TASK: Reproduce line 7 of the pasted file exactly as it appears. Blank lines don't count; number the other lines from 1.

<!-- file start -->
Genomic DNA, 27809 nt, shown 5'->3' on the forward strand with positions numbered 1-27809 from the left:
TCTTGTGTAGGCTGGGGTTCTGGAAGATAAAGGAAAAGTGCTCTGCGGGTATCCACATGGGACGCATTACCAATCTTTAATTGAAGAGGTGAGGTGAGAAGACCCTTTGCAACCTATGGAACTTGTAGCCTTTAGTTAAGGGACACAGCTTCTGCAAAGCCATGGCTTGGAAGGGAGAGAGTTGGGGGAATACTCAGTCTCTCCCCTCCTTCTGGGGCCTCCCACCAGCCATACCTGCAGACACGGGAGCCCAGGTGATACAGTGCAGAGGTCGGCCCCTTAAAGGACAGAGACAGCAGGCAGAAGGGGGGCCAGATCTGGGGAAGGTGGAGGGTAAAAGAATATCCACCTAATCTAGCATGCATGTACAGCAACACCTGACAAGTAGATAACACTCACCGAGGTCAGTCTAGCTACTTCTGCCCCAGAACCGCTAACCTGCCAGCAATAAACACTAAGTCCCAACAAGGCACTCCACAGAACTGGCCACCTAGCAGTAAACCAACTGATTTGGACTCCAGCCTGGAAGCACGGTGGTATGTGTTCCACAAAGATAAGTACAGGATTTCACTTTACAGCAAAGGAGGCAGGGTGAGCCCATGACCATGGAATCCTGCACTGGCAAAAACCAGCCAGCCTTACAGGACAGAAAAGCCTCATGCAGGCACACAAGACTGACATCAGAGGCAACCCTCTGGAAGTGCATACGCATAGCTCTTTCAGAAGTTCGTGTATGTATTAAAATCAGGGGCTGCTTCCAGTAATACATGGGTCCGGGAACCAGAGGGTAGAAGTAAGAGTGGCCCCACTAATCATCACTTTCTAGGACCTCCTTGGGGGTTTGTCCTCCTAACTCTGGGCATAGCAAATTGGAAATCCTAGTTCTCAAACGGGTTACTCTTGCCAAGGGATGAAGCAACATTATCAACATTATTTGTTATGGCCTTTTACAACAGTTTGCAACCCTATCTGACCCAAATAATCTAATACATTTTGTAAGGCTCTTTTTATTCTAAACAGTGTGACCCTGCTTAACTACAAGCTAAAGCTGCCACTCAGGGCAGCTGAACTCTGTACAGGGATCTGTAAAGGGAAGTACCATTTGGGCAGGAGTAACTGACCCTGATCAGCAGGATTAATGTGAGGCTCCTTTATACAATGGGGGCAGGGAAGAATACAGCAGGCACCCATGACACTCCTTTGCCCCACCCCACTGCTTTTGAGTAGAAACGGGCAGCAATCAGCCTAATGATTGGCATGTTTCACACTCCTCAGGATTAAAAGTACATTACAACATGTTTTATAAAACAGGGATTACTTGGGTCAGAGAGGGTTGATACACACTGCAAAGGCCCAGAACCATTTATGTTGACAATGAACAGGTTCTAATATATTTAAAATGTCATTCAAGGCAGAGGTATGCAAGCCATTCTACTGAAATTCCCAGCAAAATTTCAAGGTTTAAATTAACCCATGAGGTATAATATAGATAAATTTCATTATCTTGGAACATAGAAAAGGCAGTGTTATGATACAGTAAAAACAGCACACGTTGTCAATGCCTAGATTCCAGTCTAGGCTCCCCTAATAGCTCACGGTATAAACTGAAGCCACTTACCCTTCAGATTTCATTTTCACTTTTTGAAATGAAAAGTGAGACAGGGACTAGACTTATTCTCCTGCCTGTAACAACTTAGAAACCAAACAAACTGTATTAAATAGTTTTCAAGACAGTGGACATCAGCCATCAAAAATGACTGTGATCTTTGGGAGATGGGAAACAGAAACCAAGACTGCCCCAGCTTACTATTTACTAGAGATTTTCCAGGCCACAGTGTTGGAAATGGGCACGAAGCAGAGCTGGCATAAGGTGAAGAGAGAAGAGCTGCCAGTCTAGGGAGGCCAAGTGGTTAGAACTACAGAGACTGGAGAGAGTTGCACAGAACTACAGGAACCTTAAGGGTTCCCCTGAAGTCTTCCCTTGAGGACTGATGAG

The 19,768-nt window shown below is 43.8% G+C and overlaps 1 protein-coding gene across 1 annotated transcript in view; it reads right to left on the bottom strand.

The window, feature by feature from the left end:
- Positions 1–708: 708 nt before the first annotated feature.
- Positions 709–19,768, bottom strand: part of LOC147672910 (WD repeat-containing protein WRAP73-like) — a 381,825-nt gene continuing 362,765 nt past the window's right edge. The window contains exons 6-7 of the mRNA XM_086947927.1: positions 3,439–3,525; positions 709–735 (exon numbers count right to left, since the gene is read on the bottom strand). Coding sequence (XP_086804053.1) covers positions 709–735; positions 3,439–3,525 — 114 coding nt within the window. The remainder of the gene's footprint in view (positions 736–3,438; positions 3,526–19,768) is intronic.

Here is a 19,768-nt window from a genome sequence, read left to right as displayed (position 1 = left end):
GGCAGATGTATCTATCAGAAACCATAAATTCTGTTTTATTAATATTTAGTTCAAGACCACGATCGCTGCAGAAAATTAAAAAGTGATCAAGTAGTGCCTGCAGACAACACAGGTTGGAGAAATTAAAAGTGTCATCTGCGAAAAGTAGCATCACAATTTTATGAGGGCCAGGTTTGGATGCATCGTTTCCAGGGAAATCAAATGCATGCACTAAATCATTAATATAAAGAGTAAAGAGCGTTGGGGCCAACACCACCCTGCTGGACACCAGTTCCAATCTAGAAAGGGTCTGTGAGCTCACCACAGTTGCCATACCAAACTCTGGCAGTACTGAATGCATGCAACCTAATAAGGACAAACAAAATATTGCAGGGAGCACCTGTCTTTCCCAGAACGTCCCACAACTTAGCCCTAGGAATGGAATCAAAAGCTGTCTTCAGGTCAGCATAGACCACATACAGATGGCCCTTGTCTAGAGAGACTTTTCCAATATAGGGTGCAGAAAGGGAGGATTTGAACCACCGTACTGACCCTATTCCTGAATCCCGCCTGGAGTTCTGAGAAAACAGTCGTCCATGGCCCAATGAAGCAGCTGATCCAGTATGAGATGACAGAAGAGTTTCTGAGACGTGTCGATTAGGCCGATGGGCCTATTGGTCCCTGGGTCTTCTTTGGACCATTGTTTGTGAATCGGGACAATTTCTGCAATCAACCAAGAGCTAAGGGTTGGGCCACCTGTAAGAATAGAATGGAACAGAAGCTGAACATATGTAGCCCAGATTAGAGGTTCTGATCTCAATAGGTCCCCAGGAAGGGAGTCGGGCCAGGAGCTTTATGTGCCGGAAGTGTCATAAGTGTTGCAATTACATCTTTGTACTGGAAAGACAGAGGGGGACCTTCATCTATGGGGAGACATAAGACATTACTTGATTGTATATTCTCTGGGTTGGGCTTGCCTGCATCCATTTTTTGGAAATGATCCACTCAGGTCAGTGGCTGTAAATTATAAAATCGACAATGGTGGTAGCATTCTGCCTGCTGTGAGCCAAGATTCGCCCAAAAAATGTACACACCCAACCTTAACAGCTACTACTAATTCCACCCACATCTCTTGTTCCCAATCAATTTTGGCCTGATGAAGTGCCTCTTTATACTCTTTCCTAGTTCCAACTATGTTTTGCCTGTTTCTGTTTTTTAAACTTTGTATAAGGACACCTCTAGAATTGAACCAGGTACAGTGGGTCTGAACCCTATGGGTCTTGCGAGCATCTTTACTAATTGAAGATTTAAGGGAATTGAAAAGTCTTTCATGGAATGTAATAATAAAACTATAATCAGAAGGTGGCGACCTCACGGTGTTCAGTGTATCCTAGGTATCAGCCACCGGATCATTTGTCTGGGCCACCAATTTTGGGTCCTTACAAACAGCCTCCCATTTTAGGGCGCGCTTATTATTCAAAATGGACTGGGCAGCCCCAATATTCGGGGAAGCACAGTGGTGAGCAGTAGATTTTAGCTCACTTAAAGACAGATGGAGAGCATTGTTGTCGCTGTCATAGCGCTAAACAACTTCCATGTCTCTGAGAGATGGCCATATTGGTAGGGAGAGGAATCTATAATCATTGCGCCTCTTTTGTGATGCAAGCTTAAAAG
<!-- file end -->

Here is a 19,768-nt window from a genome sequence, read left to right as displayed (position 1 = left end):